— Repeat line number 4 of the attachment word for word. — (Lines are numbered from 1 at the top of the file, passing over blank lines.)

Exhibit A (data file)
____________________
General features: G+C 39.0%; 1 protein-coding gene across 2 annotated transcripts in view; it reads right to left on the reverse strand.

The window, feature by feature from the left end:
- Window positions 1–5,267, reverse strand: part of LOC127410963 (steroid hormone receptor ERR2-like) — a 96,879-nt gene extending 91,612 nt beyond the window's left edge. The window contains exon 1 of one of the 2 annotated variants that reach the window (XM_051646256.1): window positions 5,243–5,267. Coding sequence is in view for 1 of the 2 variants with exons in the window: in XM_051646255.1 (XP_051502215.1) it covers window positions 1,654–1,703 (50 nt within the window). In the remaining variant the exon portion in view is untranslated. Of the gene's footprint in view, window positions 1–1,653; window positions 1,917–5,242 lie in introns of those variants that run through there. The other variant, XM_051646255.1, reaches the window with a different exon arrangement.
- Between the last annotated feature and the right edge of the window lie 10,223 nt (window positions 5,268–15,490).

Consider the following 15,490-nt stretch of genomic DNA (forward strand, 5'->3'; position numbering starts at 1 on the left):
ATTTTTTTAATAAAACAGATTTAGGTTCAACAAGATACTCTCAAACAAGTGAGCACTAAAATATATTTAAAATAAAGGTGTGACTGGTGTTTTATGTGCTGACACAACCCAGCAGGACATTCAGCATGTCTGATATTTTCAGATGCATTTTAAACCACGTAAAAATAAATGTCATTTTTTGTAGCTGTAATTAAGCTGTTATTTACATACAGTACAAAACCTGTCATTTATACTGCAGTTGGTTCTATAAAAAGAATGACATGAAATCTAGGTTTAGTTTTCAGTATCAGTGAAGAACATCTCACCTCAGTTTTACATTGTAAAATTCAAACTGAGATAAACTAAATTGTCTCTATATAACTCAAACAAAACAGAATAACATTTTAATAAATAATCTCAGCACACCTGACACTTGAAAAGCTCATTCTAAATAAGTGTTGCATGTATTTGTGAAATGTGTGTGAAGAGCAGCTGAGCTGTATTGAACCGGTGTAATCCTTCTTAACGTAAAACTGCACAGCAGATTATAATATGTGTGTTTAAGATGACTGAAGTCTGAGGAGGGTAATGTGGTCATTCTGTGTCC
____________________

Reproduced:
- Between the last annotated feature and the right edge of the window lie 10,223 nt (window positions 5,268–15,490).